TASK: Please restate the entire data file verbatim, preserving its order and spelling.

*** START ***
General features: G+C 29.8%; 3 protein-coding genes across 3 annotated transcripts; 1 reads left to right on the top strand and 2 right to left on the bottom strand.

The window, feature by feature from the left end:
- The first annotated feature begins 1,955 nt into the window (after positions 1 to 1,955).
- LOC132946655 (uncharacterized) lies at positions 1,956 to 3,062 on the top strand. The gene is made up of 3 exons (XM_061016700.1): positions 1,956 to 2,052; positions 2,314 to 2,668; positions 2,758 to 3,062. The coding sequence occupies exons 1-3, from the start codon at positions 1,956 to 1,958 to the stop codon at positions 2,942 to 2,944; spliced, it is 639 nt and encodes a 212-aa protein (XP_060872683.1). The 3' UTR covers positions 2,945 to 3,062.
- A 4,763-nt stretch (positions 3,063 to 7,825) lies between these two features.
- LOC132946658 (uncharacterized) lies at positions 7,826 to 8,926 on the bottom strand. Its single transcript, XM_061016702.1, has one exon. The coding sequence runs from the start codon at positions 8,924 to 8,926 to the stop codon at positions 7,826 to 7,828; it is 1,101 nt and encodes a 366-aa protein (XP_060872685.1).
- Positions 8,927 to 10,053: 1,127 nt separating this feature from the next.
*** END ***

General features: G+C 29.8%; 3 protein-coding genes across 3 annotated transcripts; 1 reads left to right on the top strand and 2 right to left on the bottom strand.

The window, feature by feature from the left end:
- The first annotated feature begins 1,955 nt into the window (after positions 1 to 1,955).
- LOC132946655 (uncharacterized) lies at positions 1,956 to 3,062 on the top strand. The gene is made up of 3 exons (XM_061016700.1): positions 1,956 to 2,052; positions 2,314 to 2,668; positions 2,758 to 3,062. The coding sequence occupies exons 1-3, from the start codon at positions 1,956 to 1,958 to the stop codon at positions 2,942 to 2,944; spliced, it is 639 nt and encodes a 212-aa protein (XP_060872683.1). The 3' UTR covers positions 2,945 to 3,062.
- A 4,763-nt stretch (positions 3,063 to 7,825) lies between these two features.
- LOC132946658 (uncharacterized) lies at positions 7,826 to 8,926 on the bottom strand. Its single transcript, XM_061016702.1, has one exon. The coding sequence runs from the start codon at positions 8,924 to 8,926 to the stop codon at positions 7,826 to 7,828; it is 1,101 nt and encodes a 366-aa protein (XP_060872685.1).
- Positions 8,927 to 10,053: 1,127 nt separating this feature from the next.